David Clark, Chief Executive, Chest, Heart & Stroke Scotland, said: "We welcome this major investment in community-based stroke services and believe it will significantly improve the health and quality of life for present and future stroke patients."

He added: "We are co-operating with this project through our "Communication Partners Initiative", which will help ensure that those patients left with speech and language problems can also benefit from this service."

The development of the new stroke service is part of NHS Greater Glasgow's wider strategy to improve the care and management of patients with chronic diseases such as diabetes, coronary heart disease, stroke, epilepsy, chronic obstructive pulmonary disease, rheumatoid arthritis and multiple sclerosis.

Background Information

Stroke is the term used to describe the effects of an interruption of the blood supply to a localised area of the brain. Around 12,000 people currently living within Greater Glasgow are currently being treated for stroke related conditions and around 2,000 people experience a stroke each year. More than half of these (60%) are known as Transient Ischaemic Attacks (TIA) or ‘mini strokes' which are often a precursor to a full-blown stroke. The effects of a stroke vary enormously, and depend on which part of the brain is damaged and the extent of that damage. For some, the effects are relatively minor and short lived; others are left with more severe, long-term impairments. Common problems can include:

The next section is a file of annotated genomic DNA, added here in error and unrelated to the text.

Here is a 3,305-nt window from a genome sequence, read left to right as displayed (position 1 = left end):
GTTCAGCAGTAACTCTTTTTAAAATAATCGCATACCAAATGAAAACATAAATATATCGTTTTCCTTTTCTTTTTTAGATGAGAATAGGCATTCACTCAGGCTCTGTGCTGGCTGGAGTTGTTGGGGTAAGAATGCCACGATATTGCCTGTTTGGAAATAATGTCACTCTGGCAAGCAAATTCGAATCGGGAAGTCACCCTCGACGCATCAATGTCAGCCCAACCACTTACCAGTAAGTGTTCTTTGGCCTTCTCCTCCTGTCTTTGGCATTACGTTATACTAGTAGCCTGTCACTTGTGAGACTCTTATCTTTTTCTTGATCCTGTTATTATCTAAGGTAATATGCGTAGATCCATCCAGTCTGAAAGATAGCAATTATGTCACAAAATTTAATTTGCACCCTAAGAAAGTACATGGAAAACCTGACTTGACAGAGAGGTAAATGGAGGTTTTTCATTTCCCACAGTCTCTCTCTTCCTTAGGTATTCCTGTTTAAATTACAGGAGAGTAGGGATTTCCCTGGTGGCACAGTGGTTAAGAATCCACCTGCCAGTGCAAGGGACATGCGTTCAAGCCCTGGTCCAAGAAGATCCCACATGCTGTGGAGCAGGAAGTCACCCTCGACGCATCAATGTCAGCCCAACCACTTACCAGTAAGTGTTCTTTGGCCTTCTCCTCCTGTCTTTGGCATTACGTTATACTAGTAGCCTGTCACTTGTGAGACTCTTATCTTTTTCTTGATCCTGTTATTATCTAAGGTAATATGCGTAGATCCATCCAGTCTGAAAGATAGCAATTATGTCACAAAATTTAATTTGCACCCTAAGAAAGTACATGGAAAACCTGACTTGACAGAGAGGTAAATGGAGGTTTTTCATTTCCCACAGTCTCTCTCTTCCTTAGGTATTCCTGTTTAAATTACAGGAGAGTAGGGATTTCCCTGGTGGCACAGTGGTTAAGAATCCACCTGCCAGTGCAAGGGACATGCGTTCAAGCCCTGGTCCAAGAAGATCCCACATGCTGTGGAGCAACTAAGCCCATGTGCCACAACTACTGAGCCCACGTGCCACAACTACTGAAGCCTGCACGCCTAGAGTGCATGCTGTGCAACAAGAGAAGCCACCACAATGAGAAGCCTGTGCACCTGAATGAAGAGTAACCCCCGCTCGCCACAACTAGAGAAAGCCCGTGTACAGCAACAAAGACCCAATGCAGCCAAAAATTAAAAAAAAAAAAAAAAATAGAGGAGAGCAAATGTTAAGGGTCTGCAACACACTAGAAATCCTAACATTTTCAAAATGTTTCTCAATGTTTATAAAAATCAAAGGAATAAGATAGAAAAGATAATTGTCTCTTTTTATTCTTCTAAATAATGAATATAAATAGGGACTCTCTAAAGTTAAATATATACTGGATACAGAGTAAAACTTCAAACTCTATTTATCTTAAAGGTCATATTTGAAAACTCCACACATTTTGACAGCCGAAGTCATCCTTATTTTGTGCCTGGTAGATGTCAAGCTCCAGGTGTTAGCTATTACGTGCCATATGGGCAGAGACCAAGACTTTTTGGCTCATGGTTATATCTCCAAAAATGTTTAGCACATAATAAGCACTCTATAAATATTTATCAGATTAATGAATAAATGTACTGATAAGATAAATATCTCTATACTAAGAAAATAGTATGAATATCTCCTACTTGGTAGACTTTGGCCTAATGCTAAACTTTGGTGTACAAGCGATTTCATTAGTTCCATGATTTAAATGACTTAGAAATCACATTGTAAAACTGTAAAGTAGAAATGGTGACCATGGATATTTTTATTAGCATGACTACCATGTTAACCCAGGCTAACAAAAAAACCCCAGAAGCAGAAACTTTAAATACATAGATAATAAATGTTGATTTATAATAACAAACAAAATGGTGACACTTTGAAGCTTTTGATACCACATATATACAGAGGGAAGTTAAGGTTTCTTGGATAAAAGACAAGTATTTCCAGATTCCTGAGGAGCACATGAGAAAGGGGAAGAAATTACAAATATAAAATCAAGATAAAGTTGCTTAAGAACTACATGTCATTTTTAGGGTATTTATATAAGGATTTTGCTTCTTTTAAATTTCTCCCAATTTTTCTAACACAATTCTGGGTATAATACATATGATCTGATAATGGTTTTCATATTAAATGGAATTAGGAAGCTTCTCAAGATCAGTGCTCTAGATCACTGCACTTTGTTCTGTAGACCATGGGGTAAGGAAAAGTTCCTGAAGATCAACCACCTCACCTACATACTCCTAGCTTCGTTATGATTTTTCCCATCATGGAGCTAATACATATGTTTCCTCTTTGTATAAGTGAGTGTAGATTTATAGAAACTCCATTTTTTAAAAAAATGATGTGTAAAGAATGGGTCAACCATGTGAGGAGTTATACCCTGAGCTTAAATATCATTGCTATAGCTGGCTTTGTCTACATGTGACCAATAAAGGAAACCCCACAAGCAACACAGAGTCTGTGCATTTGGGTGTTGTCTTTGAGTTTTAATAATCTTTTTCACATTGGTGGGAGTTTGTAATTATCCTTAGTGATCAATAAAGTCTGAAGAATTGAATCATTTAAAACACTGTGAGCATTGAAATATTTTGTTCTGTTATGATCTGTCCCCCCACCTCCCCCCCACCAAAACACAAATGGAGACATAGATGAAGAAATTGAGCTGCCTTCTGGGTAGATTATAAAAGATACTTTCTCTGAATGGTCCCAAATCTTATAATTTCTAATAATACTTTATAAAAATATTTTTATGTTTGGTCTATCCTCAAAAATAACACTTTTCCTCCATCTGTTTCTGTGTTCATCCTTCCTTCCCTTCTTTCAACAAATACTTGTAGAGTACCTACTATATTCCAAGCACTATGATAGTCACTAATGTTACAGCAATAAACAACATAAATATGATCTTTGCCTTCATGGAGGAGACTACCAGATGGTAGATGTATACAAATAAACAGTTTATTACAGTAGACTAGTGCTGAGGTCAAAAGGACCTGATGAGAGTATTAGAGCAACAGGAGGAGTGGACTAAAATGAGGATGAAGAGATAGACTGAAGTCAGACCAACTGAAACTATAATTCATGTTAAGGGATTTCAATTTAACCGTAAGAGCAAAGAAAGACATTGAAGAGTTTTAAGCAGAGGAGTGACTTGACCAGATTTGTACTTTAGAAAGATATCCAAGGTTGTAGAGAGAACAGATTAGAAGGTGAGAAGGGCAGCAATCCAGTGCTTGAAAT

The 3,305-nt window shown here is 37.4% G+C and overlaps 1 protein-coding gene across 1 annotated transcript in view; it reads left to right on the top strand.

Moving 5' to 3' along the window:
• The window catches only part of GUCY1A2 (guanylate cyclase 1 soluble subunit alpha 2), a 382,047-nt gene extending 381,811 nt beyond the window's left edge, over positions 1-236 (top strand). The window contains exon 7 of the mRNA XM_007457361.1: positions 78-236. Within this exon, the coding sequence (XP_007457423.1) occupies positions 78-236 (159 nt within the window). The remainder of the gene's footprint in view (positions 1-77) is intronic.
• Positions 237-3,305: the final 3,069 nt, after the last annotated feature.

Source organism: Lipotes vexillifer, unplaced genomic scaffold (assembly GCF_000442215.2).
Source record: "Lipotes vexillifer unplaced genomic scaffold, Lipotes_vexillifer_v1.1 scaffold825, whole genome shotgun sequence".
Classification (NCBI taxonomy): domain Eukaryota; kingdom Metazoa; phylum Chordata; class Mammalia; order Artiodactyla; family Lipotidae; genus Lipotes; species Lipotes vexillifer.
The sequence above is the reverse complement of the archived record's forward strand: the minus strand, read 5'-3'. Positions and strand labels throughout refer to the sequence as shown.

· weakness or paralysis (hemiplegia) on one side of the body with possible sensory loss (loss of touch and movement)
· speech and language problems
· alterations in perception. (there may be a difficulty recognising familiar objects or knowing how to use them and a loss of awareness of body alignment and positioning
· difficulties with cognitive processes such as thinking, learning, concentrating, remembering, decision making, reasoning and planning
· mood swings, depression, anger, low self-esteem and loss of confidence

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Elsbeth Campbell – 0141 211 3891

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Last Updated: 06 February 2015